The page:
Can one retail channel truly exist without the other in today’s omnichannel world?
With traditional e-commerce giants like Amazon making the move to open brick-and-mortar locations, the trend towards an omnichannel retail experience is undeniable. Both digital and physical stores continue to play important, if not always equal, roles in the shopping journey of modern consumers.
What does each of these retail channels offer that is unique? What are common elements shared between the two? And most importantly, could retail today exist without the combined benefits of e-commerce and physical stores?
What are the Benefits of E-Commerce?
- No physical or geographical limitations. With e-commerce, a retailer is not bound by the location of their physical stores. In essence, this allows brands of all sizes to serve a much wider consumer base.
- Speed and convenience. A website is always open, allowing customers to make purchases on their own schedules (not just on physical store hours). When shopping online, customers also don’t have to contend with checkout lineups, making it a much faster path to purchase.
- Comparison shopping and ability to research. The internet has allowed access to so much more information than ever before. This is particularly true for consumers who have a need to learn more about the brands and products they engage with. Today’s consumers are intelligent and educated about what they’re buying. They are also super informed about pricing.
What are the Benefits of Physical Stores?
- Customer experience. The ability to utilize all the senses remains a top reason, consumers continue to favour physical stores. Not only are shoppers able to touch and feel those products they might buy, but they can also immerse themselves fully in the brand within the store.
- Instant gratification. When an item is required immediately, going to a brick-and-mortar location remains a top option for consumers.
- Knowledge of store associates. Fully trained and knowledgeable employees can provide vital information to a consumer. All in all, human interaction remains a contributing factor for consumers who choose to visit physical stores.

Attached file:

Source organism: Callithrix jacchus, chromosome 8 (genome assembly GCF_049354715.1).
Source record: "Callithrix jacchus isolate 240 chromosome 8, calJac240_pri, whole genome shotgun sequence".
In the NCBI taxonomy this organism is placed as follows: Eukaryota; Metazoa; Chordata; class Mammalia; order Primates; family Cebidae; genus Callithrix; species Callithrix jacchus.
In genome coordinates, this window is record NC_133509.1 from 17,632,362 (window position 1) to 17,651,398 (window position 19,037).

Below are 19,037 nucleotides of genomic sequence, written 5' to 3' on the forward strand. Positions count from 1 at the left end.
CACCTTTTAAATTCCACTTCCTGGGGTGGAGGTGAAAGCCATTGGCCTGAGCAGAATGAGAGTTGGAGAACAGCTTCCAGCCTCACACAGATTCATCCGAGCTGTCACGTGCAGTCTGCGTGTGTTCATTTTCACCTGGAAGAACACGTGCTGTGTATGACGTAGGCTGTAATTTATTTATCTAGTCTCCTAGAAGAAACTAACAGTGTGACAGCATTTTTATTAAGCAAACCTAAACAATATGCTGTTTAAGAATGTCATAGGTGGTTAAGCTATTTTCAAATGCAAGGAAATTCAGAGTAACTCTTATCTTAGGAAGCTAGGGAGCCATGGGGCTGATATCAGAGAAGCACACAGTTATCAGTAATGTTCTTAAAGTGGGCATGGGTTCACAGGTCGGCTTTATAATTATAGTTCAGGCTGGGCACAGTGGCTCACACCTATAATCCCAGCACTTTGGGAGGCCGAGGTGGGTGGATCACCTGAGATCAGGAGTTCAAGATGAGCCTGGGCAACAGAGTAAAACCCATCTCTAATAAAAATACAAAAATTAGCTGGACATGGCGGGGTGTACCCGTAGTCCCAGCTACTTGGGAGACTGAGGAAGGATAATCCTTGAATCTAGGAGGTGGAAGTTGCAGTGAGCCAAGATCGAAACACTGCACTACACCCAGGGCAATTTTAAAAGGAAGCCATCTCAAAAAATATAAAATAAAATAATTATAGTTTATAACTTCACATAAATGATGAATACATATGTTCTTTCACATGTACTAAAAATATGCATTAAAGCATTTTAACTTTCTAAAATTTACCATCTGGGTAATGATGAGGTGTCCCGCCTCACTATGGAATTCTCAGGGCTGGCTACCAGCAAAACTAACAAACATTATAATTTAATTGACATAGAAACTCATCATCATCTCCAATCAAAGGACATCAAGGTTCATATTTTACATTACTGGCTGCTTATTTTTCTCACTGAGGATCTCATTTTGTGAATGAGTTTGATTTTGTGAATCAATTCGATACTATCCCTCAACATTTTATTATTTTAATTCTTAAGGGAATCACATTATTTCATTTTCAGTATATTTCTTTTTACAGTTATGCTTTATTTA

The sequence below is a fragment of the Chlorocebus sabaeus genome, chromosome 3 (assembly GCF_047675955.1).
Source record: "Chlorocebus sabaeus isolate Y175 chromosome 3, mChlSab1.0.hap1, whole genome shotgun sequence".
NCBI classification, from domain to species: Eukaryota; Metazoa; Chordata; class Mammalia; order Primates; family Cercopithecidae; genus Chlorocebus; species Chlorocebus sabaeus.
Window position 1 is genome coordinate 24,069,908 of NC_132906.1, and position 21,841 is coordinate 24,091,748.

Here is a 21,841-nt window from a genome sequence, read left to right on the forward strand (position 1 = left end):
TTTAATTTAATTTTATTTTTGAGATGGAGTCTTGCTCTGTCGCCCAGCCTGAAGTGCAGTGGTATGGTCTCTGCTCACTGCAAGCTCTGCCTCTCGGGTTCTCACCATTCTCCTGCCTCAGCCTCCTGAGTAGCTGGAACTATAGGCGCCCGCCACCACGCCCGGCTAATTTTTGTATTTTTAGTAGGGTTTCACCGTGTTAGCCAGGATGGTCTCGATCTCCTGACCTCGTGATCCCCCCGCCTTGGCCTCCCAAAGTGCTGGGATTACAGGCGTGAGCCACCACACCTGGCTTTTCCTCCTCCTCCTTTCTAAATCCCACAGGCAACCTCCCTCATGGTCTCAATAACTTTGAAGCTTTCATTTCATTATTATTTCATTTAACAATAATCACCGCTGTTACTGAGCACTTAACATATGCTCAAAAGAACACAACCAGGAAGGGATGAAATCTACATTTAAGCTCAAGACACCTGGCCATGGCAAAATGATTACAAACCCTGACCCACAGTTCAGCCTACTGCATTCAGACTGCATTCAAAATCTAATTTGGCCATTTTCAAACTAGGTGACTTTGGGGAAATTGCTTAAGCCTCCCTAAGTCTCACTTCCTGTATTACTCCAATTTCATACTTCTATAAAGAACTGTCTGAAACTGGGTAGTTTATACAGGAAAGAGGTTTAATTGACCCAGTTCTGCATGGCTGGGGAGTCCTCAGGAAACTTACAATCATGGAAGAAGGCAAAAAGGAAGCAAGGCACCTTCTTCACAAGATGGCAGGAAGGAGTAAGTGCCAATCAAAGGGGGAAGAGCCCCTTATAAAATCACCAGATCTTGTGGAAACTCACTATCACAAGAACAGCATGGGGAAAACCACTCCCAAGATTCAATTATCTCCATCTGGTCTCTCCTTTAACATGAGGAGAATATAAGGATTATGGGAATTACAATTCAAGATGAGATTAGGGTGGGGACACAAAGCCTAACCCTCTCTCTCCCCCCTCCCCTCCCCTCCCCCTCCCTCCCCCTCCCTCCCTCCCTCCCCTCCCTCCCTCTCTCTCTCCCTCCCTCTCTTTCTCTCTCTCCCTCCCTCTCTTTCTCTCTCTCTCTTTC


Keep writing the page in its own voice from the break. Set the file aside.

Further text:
Omnichannel retail offers the opportunity for brands to be everywhere. Shoppers can find brands in a physical store, desktop computer at home, on a smart-speaker through to a smartphone, tablet or other mobile device. The goal of retailers who are working towards an omnichannel business is that of a seamless experience for the customer. In short, anywhere the customer engages with the brand, their experience will be the same.
Therefore, it’s not only important for the retailer to be everywhere but to offer a consistent brand experience everywhere. To accomplish this, the benefits of every channel (digital and physical) must be operating at peak performance.
Why are Both Digital and Physical Retail Critical for Modern Retail?
Together, e-commerce and physical stores can provide all of the things that matter most to consumers.
McKinsey Research and Harvard Business Review worked with a retailer who operates hundreds of stores across the U.S to learn just how important omni-channel retail customers really are.
The study discovered:
- 7% of participants were online shoppers only,
- 20% were store-only shoppers; and,
- 73% used multiple channels.
Findings also indicated that omnichannel retail customers spent an average of 4% more on every shopping occasion in-store, and 10% more online than single-channel customers.
Through omnichannel retail, the physical and the digital pack a powerful punch. Retailers who offer click & collect (or BOPIS) can satisfy the speed and convenience benefits of e-commerce and serve the (near) instant gratification required by some customers. Customer experience is enhanced when store employees and other in-store touchpoints have digital devices that provide inventory visibility, product information and additional brand knowledge. Together, physical stores and digital technology are more impactful to retail success than either of the channels alone.
We’ve all been asking the wrong question. It’s not how e-commerce and brick-and-mortar stack up against each other. Rather, it’s about how e-commerce and physical stores can stack on top of each other to push retailers to the top.